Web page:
Since 1972, Professor Arthur Shapiro has held an annual contest to catch a particular butterfly species. He awards a pitcher of beer to the first person who captures a live cabbage butterfly, Pieris rapae, after Jan. 1 each year. The butterfly usually is the first kind to emerge after metamorphosis in spring. Shapiro runs the contest to make sure he's doing his job monitoring the insect. Few beat him to the punch. (from Dateline, January 17, 2003)
- "The suspense fluttered to an end on Jan. 26  when entomologist Art Shapiro captured the first cabbage butterfly (Pieris rapae) of the year in West Sacramento, Yolo County. He gets to buy himself a pitcher of beer for the 28th out of 34 years—that is the deal he's made with himself. '"I arrived at 1 p.m. sharp, saw the bug coming straight at me and got it on the first swing at 1:06 p.m., and the rest, as they say, is history.'" (from Dateline, Feb 3, 2006)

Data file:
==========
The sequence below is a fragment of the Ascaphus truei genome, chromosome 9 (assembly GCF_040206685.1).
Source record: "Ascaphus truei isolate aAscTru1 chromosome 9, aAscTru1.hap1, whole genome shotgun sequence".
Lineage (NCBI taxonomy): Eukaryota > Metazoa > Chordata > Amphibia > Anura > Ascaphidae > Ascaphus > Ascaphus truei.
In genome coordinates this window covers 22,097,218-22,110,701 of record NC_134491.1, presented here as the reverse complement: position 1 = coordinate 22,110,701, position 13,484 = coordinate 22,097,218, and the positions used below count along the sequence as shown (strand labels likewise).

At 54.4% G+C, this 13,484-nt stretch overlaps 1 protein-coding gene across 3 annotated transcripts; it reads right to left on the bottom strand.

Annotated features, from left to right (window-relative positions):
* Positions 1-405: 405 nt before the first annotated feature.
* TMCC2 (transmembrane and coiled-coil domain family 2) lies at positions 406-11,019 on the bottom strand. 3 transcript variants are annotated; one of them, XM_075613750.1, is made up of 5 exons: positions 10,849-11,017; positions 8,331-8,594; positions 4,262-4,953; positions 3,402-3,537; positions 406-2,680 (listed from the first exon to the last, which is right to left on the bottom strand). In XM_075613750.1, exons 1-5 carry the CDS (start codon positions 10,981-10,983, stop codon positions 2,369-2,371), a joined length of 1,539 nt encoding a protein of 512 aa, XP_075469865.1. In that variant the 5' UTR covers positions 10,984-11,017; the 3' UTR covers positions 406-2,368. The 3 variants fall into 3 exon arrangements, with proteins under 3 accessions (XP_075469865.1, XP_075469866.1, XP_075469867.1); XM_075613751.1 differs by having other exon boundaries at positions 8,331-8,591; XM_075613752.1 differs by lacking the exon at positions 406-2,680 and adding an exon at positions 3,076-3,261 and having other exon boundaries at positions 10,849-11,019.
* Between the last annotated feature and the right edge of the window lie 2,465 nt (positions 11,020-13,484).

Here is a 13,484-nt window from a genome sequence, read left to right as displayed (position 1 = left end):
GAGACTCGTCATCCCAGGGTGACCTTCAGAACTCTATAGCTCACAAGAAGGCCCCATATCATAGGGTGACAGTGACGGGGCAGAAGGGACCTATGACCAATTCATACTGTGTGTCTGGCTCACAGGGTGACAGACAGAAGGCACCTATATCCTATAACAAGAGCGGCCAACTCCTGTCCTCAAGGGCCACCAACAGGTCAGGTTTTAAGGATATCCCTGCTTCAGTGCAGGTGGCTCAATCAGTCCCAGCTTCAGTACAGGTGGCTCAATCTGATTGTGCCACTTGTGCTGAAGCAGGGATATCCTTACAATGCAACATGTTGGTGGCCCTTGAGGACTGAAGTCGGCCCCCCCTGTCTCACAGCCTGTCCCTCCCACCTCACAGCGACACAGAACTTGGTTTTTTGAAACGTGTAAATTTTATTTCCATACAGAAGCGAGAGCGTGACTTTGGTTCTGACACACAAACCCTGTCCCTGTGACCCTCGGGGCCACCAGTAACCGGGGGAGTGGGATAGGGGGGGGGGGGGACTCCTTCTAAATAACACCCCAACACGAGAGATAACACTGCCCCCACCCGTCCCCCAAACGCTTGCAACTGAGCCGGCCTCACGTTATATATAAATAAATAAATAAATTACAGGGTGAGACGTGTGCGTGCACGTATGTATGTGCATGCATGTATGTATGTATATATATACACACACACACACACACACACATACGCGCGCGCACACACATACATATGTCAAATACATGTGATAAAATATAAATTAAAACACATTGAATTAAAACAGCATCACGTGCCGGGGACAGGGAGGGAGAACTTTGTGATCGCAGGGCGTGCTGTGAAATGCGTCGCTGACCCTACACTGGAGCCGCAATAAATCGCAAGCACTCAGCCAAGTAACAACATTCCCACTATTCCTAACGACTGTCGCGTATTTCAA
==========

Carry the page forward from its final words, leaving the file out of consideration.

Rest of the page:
- 2007: 91-Year Old Catches Butterfly, Misses Beer
- 2008: First butterfly of the year goes to Art Shapiro, again
- 2009: According to the Evolution and Ecology office, the contest ended on January 20th when Dr. Shapiro again caught the first Pieris rapae of the year in Yolo County.
- 2010: Dr. Shapiro won on January 27th.
- 2011: Dr. Shapiro won at 1:21pm on January 31st, catching the butterfly bare-handed in Suisun City.
- 2012: Dr. Shapiro won on Sunday, January 8th, catching the first butterfly in West Sacramento.
- 2013: Dr. Shapiro won on January 21st
- 2014: Dr. Shapiro won on January 14th, snagging the butterfly in West Sacramento with a jump shot.
- 2015: Dr. Shapiro collected the winner in a West Sacramento mustard patch near the railroad tracks on January 26th.
- 2016: UC Davis graduate student Jacob Montgomery won a beer on January 16th.
- 2017: Dr. Shapiro netted the first cabbage white at 1:56 p.m. on January 19th in the student gardens near the Solano Park Apartments on the UC Davis Campus.
- 2018: Dr. Shapiro collected the first cabbage white at 11:23 a.m. on January 19th in one of his frequented sites—a mustard patch by railroad tracks in West Sacramento, Yolo County. He caught it with his hands–no net.